Before I had kids, I definitely felt the bad vibes going on between parents and non-parents in the workplace.
Parents were… more finicky about time, given more flexibility, way too distracted, and sometimes perceived as more successful or “together.”
Ah yes, the all-important “family” to get home to. Sure, we can push the deadline back. Again.
Now that I’ve had kids, I see a bit more of the truth. Kind of like a new Plato’s allegory of parents.
I don’t pretend to speak for all parents. Some people seem to have entered this colosseum without adjusting their personal lives too much (or maybe they just don’t show the world the whole picture). And some people never changed their work life (at the expense of their family life, I might say).
But what I see most in myself and my circle of women in business is that having kids changes your gravity.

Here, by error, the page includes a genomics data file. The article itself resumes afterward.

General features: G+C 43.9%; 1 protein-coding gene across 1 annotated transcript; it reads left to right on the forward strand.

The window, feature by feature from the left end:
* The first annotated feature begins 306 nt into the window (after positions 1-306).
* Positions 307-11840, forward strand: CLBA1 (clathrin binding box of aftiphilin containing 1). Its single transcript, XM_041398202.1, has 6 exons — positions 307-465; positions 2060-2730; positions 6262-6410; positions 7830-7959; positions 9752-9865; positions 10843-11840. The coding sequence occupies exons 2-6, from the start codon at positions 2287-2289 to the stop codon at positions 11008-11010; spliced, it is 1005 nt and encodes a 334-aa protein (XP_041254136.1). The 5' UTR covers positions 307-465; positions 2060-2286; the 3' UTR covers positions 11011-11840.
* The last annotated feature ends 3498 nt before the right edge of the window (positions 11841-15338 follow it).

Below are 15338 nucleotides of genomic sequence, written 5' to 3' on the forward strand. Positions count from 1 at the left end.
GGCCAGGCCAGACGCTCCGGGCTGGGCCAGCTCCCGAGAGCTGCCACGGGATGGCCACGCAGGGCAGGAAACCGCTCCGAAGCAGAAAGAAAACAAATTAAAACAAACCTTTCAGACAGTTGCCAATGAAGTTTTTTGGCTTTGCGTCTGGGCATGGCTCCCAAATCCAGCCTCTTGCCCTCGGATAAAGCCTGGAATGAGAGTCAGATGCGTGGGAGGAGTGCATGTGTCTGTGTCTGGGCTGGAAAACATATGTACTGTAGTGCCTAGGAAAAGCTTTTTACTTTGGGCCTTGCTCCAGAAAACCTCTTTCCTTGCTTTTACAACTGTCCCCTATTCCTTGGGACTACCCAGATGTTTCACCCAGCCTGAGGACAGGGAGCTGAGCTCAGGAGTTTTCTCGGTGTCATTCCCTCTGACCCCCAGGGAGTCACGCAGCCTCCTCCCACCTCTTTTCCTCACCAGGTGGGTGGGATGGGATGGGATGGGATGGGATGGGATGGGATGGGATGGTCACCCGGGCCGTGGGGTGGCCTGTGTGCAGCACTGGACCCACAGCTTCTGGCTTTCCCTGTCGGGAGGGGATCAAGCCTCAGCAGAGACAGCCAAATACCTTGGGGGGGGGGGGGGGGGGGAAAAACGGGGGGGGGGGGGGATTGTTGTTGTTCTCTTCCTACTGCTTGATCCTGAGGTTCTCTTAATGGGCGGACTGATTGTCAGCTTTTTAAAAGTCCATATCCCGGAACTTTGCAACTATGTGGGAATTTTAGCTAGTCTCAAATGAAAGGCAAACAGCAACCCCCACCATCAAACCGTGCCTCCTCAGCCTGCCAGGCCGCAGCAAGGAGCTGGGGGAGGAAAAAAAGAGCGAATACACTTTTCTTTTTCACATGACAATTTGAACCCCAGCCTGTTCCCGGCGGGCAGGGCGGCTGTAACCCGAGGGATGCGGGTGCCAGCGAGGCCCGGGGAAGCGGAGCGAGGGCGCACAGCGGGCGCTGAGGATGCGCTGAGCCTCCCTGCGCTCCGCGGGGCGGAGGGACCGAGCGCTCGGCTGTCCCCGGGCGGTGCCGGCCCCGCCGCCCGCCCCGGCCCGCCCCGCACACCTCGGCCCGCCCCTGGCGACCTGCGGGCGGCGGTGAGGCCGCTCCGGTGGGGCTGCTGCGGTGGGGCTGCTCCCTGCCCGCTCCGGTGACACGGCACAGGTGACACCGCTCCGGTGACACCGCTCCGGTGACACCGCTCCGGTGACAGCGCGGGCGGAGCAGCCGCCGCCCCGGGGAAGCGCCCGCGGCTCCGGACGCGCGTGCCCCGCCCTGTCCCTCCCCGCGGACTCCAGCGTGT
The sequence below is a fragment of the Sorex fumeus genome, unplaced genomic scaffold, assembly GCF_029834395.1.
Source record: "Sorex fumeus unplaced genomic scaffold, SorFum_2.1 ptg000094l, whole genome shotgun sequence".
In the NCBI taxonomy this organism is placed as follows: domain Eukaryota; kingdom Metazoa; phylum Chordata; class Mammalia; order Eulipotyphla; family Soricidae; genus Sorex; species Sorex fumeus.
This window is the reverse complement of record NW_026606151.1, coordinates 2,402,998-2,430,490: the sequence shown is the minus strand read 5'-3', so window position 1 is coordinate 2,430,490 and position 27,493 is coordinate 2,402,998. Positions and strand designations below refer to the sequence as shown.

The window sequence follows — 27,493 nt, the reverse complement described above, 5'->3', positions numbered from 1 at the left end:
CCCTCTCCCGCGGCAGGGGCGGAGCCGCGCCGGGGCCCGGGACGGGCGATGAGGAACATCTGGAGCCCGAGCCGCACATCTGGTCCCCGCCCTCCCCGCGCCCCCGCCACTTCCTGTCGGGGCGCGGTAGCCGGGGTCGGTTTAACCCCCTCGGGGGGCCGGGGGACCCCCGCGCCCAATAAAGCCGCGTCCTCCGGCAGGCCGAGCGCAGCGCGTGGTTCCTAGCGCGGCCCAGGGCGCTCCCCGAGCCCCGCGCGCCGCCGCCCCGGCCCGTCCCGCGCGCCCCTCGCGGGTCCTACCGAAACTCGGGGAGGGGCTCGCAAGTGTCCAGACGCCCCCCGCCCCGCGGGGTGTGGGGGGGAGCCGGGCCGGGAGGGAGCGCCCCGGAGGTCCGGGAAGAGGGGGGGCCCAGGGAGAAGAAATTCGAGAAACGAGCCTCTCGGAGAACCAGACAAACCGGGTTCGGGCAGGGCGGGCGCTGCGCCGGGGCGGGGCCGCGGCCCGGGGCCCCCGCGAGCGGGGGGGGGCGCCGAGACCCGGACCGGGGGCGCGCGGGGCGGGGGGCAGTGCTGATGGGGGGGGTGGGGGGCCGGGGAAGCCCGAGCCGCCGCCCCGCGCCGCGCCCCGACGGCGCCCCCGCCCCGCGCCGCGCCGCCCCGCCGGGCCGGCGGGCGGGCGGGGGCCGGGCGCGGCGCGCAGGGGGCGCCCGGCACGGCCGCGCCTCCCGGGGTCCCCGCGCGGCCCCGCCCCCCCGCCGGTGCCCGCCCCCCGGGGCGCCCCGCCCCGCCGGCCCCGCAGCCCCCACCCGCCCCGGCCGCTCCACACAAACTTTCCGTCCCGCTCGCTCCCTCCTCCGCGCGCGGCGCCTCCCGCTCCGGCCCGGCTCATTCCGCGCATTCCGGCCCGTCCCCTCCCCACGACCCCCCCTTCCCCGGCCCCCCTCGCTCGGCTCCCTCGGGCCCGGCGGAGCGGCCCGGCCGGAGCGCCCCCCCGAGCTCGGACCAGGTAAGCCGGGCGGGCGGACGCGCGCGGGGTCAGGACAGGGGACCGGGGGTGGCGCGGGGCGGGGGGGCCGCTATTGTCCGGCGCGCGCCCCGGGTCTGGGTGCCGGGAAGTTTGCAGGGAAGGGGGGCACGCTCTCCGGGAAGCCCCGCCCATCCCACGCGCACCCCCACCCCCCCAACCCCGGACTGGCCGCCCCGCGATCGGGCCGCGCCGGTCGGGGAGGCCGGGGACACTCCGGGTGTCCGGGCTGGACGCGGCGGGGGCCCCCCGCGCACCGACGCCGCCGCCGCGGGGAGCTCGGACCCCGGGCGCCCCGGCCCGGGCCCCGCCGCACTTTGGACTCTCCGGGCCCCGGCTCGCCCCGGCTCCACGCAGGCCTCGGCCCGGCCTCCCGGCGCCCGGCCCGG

Before, you might have made a plan for the week (work and food and sleep) and the weekend (chores and laundry and grocery shopping) and it was just above manageable. Sometimes even pretty darn good, varying from week to week based on stress levels.
After, the plan makes you.
Near-constant exhaustion and distraction makes work, food, and sleep luxuries indeed. Chores, laundry, and grocery shopping require superhuman planning, concentration, and activity that doesn’t always happen when it needs to, leaving you scrambling around feeling somewhat subhuman most of the time.
(That might explain parents that come off as cold or uninterested at work — it’s more that we’re still in shock.)
I think it’s the same “handicap” (in the sense of a golf handicap) as any major life event, like depression, divorce, losing a loved one, moving. Except it lasts until your kids are 5 or above.
Until then, you’re operating on just a bit of a delay from the rest of the world, pushing extra wide scuba fins through a slightly heavier density of water.
It’s not enough to stop you, necessarily. (It’s not enough to stop me.)
But everything you want to do requires just that bit more of extra energy, and leaves you feeling like you’ve summited Mount Everest every time your children are asleep. There’s not much to do but look at the view.